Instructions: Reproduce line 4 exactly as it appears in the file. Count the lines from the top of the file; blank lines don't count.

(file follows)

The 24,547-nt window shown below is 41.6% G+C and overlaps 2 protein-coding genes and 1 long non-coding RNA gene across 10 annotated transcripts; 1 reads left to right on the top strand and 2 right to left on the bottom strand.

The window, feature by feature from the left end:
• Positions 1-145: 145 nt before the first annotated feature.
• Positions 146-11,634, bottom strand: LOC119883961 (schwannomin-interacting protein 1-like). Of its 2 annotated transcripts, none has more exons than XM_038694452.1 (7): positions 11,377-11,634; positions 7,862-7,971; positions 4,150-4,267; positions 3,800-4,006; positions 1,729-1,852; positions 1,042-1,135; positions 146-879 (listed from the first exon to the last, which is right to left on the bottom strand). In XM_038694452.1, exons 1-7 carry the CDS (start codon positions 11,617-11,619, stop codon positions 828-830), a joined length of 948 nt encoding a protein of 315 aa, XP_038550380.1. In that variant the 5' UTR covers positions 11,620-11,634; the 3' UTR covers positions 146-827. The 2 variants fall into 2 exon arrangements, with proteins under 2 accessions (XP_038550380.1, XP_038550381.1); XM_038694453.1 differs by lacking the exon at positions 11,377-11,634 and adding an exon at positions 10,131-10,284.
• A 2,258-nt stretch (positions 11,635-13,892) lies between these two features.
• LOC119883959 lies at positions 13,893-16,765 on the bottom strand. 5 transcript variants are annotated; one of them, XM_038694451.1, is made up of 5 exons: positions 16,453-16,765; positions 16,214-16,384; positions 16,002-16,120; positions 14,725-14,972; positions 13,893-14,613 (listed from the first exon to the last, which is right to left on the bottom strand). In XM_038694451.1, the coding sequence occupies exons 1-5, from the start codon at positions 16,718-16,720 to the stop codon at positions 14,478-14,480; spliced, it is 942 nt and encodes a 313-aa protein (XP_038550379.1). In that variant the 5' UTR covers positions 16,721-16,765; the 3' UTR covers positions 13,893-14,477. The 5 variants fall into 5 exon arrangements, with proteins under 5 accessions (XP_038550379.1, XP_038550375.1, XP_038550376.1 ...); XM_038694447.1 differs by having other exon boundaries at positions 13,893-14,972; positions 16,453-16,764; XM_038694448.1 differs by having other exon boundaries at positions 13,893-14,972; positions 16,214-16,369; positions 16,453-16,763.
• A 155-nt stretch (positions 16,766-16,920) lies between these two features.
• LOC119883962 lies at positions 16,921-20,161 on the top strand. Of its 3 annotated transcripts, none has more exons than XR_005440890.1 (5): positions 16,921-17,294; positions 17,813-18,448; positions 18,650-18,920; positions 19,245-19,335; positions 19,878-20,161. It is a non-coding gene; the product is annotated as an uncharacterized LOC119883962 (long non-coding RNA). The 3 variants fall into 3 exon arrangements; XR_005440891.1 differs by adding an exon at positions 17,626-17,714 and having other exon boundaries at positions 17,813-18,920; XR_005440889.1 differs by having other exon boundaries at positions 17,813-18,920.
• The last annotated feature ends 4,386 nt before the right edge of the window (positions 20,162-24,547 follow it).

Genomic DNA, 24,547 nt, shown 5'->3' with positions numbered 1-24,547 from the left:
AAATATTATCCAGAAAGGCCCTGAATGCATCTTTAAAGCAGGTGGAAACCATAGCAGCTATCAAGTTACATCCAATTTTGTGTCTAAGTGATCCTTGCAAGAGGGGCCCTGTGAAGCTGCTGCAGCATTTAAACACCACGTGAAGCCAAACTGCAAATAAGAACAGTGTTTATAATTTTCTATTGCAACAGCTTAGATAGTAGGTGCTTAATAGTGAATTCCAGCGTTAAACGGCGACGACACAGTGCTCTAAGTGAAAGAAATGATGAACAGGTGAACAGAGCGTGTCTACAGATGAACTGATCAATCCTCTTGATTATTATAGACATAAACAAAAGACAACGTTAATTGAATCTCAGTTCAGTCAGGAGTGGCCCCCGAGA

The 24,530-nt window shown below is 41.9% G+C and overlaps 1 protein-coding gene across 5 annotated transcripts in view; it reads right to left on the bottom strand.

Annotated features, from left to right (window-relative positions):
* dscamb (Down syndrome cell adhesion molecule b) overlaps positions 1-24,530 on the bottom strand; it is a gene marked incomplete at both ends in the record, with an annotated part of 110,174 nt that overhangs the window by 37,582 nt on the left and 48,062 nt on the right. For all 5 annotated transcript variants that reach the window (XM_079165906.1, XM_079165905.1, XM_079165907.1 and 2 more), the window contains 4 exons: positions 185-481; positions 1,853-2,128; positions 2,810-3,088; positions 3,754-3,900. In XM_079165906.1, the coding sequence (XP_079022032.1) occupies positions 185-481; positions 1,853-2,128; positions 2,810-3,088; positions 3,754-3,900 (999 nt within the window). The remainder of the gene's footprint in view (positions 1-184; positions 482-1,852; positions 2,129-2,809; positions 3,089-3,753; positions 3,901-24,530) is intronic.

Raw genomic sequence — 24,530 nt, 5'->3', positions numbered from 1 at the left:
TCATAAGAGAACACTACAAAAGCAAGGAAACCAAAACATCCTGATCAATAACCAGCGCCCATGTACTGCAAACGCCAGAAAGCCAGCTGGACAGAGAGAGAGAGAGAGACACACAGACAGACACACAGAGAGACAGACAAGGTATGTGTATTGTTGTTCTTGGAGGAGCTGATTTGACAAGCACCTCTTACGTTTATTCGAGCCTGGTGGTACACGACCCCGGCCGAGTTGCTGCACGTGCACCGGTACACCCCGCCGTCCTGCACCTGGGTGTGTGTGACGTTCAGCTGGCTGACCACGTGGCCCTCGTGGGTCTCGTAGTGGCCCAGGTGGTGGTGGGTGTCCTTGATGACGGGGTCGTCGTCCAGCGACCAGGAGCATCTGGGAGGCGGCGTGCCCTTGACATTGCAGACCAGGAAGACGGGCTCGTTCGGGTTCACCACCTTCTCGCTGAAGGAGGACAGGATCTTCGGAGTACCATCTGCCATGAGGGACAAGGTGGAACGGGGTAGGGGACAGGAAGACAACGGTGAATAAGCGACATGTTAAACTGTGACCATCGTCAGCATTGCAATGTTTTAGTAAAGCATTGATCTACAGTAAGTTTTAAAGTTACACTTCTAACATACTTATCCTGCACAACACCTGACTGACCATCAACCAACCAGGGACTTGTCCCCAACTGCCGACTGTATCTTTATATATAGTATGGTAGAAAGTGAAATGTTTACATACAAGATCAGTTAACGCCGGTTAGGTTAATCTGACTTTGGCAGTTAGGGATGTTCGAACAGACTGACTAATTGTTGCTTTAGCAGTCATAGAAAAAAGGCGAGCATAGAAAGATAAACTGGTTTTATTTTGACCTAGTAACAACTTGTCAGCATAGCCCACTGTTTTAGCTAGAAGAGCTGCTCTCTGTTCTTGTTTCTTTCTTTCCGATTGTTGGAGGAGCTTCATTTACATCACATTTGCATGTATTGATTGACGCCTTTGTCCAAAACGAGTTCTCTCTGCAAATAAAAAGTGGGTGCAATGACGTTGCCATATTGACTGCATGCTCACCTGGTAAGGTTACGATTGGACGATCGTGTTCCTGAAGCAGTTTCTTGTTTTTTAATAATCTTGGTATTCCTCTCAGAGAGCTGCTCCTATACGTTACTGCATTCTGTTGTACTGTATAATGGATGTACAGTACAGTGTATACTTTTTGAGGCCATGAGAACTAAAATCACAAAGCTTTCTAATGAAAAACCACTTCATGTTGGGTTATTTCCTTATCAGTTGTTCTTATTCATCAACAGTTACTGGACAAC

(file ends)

• Positions 146-11,634, bottom strand: LOC119883961 (schwannomin-interacting protein 1-like). Of its 2 annotated transcripts, none has more exons than XM_038694452.1 (7): positions 11,377-11,634; positions 7,862-7,971; positions 4,150-4,267; positions 3,800-4,006; positions 1,729-1,852; positions 1,042-1,135; positions 146-879 (listed from the first exon to the last, which is right to left on the bottom strand). In XM_038694452.1, exons 1-7 carry the CDS (start codon positions 11,617-11,619, stop codon positions 828-830), a joined length of 948 nt encoding a protein of 315 aa, XP_038550380.1. In that variant the 5' UTR covers positions 11,620-11,634; the 3' UTR covers positions 146-827. The 2 variants fall into 2 exon arrangements, with proteins under 2 accessions (XP_038550380.1, XP_038550381.1); XM_038694453.1 differs by lacking the exon at positions 11,377-11,634 and adding an exon at positions 10,131-10,284.